Kansas Senate passes bill to relax open records law, now goes to House

A bill that would open police reports in Kansas for the first time in more than 30 years passed the state Senate Wednesday.

The police report bill is coupled with another bill that speeds up death penalty appeals and is now before the House. It could be approved and sent to the governor for signing as early as Thursday or Friday, legislators said.

Kansas is the only state in the country where this information is not a public record.

The 41 Action News investigators recently looked into the state of law enforcement records in their series “The Dark State .” The investigation detailed how people who sought police records were not able to get them without a court fight.

The law currently requires that a person who wants a police report to be prepared to spend thousands of dollars and file a lawsuit. In one case, a couple spent $25,000 to find out why police searched their home.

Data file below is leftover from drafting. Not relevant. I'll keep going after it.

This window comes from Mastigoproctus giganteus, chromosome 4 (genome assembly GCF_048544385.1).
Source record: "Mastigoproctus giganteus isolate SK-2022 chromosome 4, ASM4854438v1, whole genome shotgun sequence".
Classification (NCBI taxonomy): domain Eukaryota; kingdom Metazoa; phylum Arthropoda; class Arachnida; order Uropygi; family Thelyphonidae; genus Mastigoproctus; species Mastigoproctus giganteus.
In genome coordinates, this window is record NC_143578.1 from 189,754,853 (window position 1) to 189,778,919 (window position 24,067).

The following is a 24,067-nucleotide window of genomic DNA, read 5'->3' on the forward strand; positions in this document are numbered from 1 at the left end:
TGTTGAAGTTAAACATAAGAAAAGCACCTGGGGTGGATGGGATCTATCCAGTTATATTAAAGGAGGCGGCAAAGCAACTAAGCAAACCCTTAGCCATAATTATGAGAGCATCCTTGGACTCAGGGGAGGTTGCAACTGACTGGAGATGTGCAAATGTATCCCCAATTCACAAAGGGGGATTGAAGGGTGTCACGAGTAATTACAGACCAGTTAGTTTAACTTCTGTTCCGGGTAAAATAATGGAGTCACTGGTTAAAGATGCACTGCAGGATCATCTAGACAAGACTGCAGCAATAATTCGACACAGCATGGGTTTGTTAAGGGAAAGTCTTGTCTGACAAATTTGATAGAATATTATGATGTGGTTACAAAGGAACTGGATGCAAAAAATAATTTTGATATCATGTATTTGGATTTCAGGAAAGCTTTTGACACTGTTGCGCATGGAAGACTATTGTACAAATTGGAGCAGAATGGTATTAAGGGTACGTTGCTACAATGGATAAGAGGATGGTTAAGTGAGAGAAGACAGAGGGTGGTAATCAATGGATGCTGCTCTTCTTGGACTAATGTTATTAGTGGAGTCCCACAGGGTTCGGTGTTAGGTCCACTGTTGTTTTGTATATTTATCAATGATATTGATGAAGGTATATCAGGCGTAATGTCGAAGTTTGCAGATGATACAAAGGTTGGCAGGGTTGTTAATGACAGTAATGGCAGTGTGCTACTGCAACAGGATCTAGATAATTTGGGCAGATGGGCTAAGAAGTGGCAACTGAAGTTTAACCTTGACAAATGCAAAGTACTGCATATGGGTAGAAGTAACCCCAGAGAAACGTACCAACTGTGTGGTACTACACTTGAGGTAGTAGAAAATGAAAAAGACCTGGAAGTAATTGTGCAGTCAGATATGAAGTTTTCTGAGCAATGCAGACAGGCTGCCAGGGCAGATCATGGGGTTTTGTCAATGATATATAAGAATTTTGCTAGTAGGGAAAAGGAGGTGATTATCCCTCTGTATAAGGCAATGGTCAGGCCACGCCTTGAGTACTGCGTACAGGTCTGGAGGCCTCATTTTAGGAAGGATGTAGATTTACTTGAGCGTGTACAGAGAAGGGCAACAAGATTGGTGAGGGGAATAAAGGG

In other states such as Missouri, police reports are generally available within 24 hours.

The bill specifically would open probable cause affidavits and search warrants in Kansas. Probable cause affidavits contain the information police present to a judge in order to secure an arrest warrant.

The bill requires that the public make a request through the court clerk’s office to see a police report.

It also allows prosecutors to redact information about juveniles, victims of sexual assaults, or information they feel might jeopardize ongoing an investigation.

The bill gives prosecutors five days to redact the information, and a judge five days to review it.

The intent of the bill is that the police report, which is generally two or three pages, is released within hours, legislators and stakeholders said. The five-day time period was meant to assist part-time prosecutors mostly in western Kansas who may not have a chance to immediately review the report. 

Rep. John Rubin, a Shawnee Republican, hopes to present the bill on the House floor today. If approved, the bill would then go to Governor Brownback’s office for his signature.

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